At four in the morning, Mouheini felt a hand rocking her gently. “Wake up, my daughter, I’ve prepared your donkey.” Her father, Alhassan, sat above her with a wistful regard, wishing he did not have to ask his daughter to undertake such an arduous, and possibly perilous journey. “Mother has prepared the illiwa for you.” As Mouheini quietly sipped this millet porridge with a large wooden spoon, Alhassan sat with her to keep her company. He explained, “After the Tabaski festival I will be leaving toward the south with our camels and cows, to find water for them. Your brothers will be coming with me. So will Abdoul.” Mouheini felt a sinking feeling in her heart. She didn’t want her father to leave. Sadouan would be distraught about caring for the family alone. When he was away, times were always harder; they skipped many meals, sometimes living off of one small bowl of rice or millet a day. Sadouan often went begging from the other families; yet they too had little to eat. This pending reality frightened Mouheini.
“Daddy, do you really have to go?” asked Mouheini, committing senti, talking while eating, a Tuareg faux pas. “Don’t worry, I will make sure that Abdoul and your brothers stay safe.” Alhassan caressed his daughter’s face, trying to reassure her. “I am not worried about Abdoul. It is you I care about,” she responded firmly.
“Ok, my gazelle, it is time for you to leave now,” Alhassan said. “Otherwise you will be caught in the worst of the heat before reaching the well.”
“The well? Oh, no!” she groaned. Mouheini had almost forgotten her responsibility of the day… she sorely hoped that there would be water in the nearest well, which was around 25 kilometers away, so that she and her cousins would be home by that evening. If there was no water there, they would need to seek even further away; they might not be back until the next day… or even later. “We will be back tonight,” she promised herself.
Alhassan checked the ropes holding the empty jerry cans attached to their donkeys. Sadouan wrapped a few pieces of dried goat meat in a cloth for her daughter’s lunch, and handed it to Mouheini while whispering, “Please, darling, stay safe and return home quickly! I don’t know how long our water will last… your siblings won’t have anything to drink soon… and…”, she continued, with a stammer, “I don’t know how long Tahir will live if we run out of water.” Mouheini knew that her mother meant well to remind her of her brothers and sisters, but it was a burden knowing that they relied on her to live from one day to the next. “Yes, Mother, I will not let you or Tahir down. By tonight, we will all have water, Allah willing!”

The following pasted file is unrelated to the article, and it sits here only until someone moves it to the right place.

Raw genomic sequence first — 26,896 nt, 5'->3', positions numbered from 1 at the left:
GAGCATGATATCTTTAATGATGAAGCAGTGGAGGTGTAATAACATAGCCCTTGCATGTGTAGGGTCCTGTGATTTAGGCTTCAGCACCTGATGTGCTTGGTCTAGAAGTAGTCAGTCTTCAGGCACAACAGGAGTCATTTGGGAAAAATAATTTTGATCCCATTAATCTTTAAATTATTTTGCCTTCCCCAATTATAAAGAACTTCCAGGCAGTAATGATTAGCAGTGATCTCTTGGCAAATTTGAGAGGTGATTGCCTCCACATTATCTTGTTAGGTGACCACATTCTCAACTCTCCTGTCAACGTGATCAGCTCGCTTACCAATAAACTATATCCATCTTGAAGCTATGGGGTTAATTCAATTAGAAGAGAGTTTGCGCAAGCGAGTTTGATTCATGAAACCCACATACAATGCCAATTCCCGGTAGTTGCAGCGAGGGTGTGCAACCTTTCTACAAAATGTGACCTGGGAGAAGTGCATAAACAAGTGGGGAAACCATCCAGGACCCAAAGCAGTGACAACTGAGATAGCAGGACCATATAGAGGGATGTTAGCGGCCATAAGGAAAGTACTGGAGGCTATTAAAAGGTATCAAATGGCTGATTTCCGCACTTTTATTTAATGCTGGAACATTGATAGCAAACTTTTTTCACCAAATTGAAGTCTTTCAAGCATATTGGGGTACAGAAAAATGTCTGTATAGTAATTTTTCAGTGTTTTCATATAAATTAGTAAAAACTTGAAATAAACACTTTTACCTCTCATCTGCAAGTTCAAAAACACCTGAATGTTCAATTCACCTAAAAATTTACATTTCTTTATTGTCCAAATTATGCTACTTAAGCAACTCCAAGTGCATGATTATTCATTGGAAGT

Takat and Raichatou, Mouheini’s younger cousins and water-fetching companions, stood sleepily next to their donkeys, while their parents said goodbye to them. A small group of additional donkeys with jerry cans attached to their sides milled about nearby. All would undertake the water quest. The girls were tasked with fetching as much water as they could for the five families that made up their small nomadic community.
Takat and Raichatou also felt downhearted about their mission. They went water gathering at least once a week. Mouheini, as the oldest of the girls, was sent on almost every water quest. To her, it felt like each foray for water was more difficult than the last, and the idea of another day-long round-trip hike under the searing sun filled her with anxiety, especially since she could not be certain of what she would find at the well.